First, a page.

Uganda’s President Yoweri Museveni has described the idea of sanctions by external forces as ‘cowardly’ and said leaders of the East and West met and agreed on peaceful competitions rather than sanctions.
President Yoweri Museveni has described the idea of sanctions by external forces as ‘cowardly’ and said leaders of the East and West met and agreed on peaceful competitions rather than sanctions.
“Why put sanctions? When somebody is wrong, leave him; they will fail by their own mistakes. When you put sanctions on them, that means you are not sure of them. I appeal for the lifting of sanctions against Zimbabwe,” he said.
The President was the chief guest at the official opening of the country’s 60th International Trade fair in Bulawayo in the South Western region of Zimbabwe. The fair is being held under the theme: “Growth through trade and investment”.
“Also this is a problem of us Africans, we don’t work closely together. If somebody puts sanctions on one of us, we also put sanctions on them. I don’t agree with those who say Africa is much weaker to work together. OAU and the front line countries worked together to support the struggles for freedom in South Africa. If we discussed closely and cognately we can have a greater impact,” he said.
President Museveni urged Africa to work together to liberate itself and noted that 6 front line states cooperated and worked together to liberate African countries. He said that they struggled for liberation by uniting and that the socialist countries supported the liberation struggle.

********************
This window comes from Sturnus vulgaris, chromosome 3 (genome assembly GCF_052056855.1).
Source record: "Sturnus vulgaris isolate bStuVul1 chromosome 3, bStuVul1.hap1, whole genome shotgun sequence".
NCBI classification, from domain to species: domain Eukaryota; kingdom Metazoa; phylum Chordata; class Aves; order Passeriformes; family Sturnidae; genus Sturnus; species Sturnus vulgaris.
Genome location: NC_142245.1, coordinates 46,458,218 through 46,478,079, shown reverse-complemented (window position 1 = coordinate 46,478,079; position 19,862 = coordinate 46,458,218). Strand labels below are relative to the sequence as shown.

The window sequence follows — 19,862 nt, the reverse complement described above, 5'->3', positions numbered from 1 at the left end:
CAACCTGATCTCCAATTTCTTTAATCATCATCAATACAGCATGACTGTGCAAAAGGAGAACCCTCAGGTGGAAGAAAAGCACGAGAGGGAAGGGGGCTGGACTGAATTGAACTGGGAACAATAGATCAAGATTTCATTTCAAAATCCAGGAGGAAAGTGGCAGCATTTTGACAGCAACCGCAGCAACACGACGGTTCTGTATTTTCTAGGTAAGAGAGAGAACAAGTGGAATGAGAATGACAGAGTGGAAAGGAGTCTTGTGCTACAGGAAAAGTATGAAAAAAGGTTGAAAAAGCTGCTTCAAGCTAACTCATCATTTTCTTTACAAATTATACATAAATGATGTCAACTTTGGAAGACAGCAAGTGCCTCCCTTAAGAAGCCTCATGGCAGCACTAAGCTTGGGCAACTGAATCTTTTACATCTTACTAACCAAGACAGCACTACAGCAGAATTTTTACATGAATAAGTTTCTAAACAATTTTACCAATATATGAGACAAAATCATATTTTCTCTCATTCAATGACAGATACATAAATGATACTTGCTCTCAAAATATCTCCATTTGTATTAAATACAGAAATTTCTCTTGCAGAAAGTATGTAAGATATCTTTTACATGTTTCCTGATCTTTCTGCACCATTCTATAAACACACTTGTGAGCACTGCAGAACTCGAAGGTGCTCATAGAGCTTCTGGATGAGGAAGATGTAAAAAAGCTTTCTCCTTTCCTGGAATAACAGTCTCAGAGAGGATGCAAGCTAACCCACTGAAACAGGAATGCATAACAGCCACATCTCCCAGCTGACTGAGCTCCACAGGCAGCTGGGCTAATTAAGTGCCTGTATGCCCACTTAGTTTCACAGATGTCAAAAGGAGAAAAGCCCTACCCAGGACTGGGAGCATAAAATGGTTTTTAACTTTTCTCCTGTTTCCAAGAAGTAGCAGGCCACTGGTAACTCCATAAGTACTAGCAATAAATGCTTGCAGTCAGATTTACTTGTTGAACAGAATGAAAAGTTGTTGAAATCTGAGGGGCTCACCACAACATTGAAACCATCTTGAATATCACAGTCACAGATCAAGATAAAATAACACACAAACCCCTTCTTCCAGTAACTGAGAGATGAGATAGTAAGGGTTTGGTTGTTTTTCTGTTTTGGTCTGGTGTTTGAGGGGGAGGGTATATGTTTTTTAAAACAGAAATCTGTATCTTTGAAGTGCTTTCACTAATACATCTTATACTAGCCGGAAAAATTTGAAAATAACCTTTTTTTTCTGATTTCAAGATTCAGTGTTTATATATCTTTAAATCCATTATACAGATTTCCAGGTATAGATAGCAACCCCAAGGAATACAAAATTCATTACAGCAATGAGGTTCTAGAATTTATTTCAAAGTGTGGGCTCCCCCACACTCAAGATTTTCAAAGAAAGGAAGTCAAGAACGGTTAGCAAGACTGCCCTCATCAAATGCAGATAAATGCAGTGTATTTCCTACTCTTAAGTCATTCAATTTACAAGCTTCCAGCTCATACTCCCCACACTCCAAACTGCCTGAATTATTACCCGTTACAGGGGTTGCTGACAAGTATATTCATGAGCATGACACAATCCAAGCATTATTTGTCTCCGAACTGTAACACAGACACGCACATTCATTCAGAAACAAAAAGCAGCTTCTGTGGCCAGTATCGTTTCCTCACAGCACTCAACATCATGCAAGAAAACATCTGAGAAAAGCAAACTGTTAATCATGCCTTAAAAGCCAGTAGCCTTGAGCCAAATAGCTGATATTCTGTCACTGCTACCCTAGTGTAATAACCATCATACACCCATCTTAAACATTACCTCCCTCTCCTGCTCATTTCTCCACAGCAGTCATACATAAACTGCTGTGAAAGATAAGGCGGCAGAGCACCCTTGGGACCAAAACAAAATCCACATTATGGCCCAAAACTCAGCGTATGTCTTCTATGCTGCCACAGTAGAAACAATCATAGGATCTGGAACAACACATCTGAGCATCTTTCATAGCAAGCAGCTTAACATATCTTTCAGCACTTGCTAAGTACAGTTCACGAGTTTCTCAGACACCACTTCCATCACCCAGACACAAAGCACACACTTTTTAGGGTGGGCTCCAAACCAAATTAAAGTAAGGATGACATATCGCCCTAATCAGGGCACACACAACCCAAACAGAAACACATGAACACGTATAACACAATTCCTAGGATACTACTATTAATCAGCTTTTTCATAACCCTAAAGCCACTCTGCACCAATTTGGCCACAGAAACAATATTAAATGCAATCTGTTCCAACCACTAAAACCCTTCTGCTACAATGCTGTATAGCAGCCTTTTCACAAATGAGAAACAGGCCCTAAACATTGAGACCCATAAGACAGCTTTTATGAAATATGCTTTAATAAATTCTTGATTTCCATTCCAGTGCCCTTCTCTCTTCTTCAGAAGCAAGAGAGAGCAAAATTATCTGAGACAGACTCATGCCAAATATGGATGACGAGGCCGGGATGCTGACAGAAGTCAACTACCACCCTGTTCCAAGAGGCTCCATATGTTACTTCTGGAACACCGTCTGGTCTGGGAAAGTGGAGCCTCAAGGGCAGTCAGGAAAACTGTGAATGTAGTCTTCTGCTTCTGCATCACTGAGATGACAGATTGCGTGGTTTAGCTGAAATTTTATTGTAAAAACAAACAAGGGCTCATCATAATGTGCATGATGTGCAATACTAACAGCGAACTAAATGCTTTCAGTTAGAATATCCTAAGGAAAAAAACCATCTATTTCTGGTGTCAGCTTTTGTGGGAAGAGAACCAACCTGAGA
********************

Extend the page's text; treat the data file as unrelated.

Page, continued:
“I want to encourage you to be steadfast in the challenges imposed on you by external factors. We shall stand by you. Zimbabwe is a rich country; lets work together and develop this huge potential of Zimbabwe,” he said.
He informed the huge crowd that in 1986 Uganda had no essential commodities such as sugar and soap but that the situation has today been reversed.
“We had died and been buried..but we rose again. Uganda now has got one of the fastest growing economies in the World, Zimbabwe can do the same.” he noted.
He said that we should work together to exploit the big potential of Zimbabwe particularly the wide range of minerals available in the Southern African country. He revealed that he and his Zimbabwean counterpart President Mnangangwa discussed the issue of exporting raw materials.
“This issue of production and exporting raw materials is costing us. Only 30% is retained while 70% is exported. This means exporting jobs and incomes. Export of raw materials is a challenge,” he said.
He gave the example of a country losing jobs and income through the export of unprocessed cotton. He observed that when the product is exported in its raw form, it fetches only US $ 1 as compared to a price of US $ 16 per Kg of the processed cotton products.
“But be of good cheer, don’t be discouraged. If we move together, we can move further,” he said. The President invited his host to visit Uganda. He observed that he last visited in 1963 while in transit to Egypt to train as a freedom fighter.
Zimbabwe’s Minister of Trade and commerce Welshman Ncube paid tribute to President Museveni for his leading role that has promoted peace and stability. He also saluted the chief guest for having scored big success in fighting against HIV/AIDS.
He observed that under the leadership of President Museveni, Uganda has addressed the issue of hyper- inflation that had gone out of hand when NRM took power in 1986.